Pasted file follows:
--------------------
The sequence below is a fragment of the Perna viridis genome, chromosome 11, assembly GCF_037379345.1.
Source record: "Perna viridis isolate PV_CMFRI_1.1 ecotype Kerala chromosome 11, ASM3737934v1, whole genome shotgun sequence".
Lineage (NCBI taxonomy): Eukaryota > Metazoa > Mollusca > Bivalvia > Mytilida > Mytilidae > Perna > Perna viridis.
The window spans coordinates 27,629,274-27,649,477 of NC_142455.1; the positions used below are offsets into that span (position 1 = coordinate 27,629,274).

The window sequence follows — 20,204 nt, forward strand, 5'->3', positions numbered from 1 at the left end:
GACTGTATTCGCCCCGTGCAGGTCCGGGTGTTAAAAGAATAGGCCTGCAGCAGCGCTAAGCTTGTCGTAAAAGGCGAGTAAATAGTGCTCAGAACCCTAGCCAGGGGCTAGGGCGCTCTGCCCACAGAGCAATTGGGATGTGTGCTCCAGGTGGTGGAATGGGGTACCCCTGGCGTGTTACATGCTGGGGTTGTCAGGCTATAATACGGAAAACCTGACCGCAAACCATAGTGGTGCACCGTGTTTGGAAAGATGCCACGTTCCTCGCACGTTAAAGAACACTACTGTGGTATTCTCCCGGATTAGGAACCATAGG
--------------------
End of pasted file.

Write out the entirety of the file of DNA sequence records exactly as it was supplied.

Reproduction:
The sequence below is a fragment of the Perna viridis genome, chromosome 11, assembly GCF_037379345.1.
Source record: "Perna viridis isolate PV_CMFRI_1.1 ecotype Kerala chromosome 11, ASM3737934v1, whole genome shotgun sequence".
Lineage (NCBI taxonomy): Eukaryota > Metazoa > Mollusca > Bivalvia > Mytilida > Mytilidae > Perna > Perna viridis.
The window spans coordinates 27,629,274-27,649,477 of NC_142455.1; the positions used below are offsets into that span (position 1 = coordinate 27,629,274).

The window sequence follows — 20,204 nt, forward strand, 5'->3', positions numbered from 1 at the left end:
GACTGTATTCGCCCCGTGCAGGTCCGGGTGTTAAAAGAATAGGCCTGCAGCAGCGCTAAGCTTGTCGTAAAAGGCGAGTAAATAGTGCTCAGAACCCTAGCCAGGGGCTAGGGCGCTCTGCCCACAGAGCAATTGGGATGTGTGCTCCAGGTGGTGGAATGGGGTACCCCTGGCGTGTTACATGCTGGGGTTGTCAGGCTATAATACGGAAAACCTGACCGCAAACCATAGTGGTGCACCGTGTTTGGAAAGATGCCACGTTCCTCGCACGTTAAAGAACACTACTGTGGTATTCTCCCGGATTAGGAACCATAGG